At a time when many countries are slipping off investors’ radar screens, Indonesia is a beacon with stable finances and the fastest growth rate in Asia outside China and India. Yet its failure to improve a stifling bureaucracy, to end wasteful subsidies and to systematically curb graft could derail a growth story that has made resource-rich Indonesia into Southeast Asian’s sweet spot.
Doubts are growing that President Susilo Bambang Yudhoyono, who’s been in office seven years and has three left, can deliver on promised reforms that would improve creaky infrastructure and creating higher-value jobs for the young in the world’s fourth most populous country.
While Indonesia has had solid growth rates during Yudhoyono’s tenure, much of that is rooted in demand from overseas for the country’s coal and other commodities.
If there’s a major global slump that depresses demand, Indonesia could fail to get needed investment because it remains a difficult place to do business and one where personalities matter, not process.
There has been no real reform of the inefficient civil service - where bribery remains rife -- and no sustained progress in building institutions that enhance the business climate such as credible courts.
“The political elite in the parliament and the government are busy with politicking, ignoring an urgent and important economic agenda that needs to be dealt with,” said Syamsudin Haris, senior political analyst at the government-funded Science Research Institute.
After getting improved grades in recent years as a place for business, Indonesia’s position has slipped. In the World Bank’s 2012 rankings for ease of doing business, Indonesia was 129 out of 183 countries, down from 126 a year earlier.
Re-elected by a landslide in 2009, Yudhoyono has so far squandered a mandate to drive reforms and, according to polls, has lost popularity.
His long-awaited cabinet reshuffle last month reflected a desire to shore up political support more than to initiate real change before a presidential election in 2014 which he cannot contest.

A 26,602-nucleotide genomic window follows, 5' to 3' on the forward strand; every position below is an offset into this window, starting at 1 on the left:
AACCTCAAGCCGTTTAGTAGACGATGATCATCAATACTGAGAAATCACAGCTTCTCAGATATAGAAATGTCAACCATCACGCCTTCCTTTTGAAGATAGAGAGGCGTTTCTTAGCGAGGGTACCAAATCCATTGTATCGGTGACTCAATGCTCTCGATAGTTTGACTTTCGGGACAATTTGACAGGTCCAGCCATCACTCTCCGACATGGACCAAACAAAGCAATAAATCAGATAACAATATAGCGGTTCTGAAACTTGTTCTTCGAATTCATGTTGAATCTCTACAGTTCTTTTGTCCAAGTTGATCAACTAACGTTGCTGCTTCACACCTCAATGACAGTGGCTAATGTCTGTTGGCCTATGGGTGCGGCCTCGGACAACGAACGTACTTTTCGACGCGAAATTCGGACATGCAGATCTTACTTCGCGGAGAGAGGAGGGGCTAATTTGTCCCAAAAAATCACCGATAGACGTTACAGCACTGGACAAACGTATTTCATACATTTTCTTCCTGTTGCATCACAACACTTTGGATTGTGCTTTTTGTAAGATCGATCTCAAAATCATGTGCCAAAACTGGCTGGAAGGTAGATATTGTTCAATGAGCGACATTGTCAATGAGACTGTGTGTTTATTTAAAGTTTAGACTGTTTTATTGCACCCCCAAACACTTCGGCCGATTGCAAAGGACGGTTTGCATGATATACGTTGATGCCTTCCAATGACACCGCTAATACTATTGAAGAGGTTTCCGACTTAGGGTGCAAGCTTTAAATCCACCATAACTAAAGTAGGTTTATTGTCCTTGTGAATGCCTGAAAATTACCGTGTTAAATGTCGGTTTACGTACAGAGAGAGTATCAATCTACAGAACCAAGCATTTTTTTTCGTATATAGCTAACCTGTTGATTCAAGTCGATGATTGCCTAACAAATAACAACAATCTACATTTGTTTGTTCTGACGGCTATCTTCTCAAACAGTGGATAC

“We haven’t seen any headline reforms done, which has led to some market disappointment and also to disappointment among voters,” said Prakriti Sofat, an economist at Barclays Capital in Singapore.
“If Yudhoyono and company don’t put things in order, and there’s not a good candidate coming through in 2014, then the risk will go up.”
Having solid GDP growth by itself does not mean trends are good. Just look at India: Although growth is still relatively strong, its image as an emerging market star is losing its shine as corruption scandals, high inflation and a flagging reform agenda have dented investor confidence. Business leaders openly fret that the government may be squandering India’s chance at the big time.
Azim Premji, billionaire chairman of outsourcing giant Wipro , summed up a sense of policy paralysis in India when he recently attacked a “complete absence of decision-making among leaders in government.”
The result has been investors fleeing from Mumbai stocks, making it one of the world’s worst performing major markets in 2011.
While Indonesia has been drawing investors, “long-term, if there are better opportunities elsewhere, money will go somewhere else,” Sofat said.
Yudhoyono’s government has been often commended for good macroeconomic policies. It has maintained fiscal discipline, steadily cutting the debt-to-GDP ratio and boosting foreign reserves, while lifting its budget for infrastructure by 28 percent this year.
But the government’s administrative mechanism is often clogged. Lifting budgets is not translating into spending in the real economy. Overall, government spending grew just 2.5 percent in the third quarter from a year earlier, a slower pace than in the second quarter.
“The government has never shown any reliable track record of efficient budget spending and I don’t think that will change in the foreseeable future,” said Lanang Trihardian, investment analyst at Jakarta-based Syailendra Capital, which manages around $460 million. “The impact of that is I don’t believe Indonesia can grow above the 8 percent level as seen in China and India.”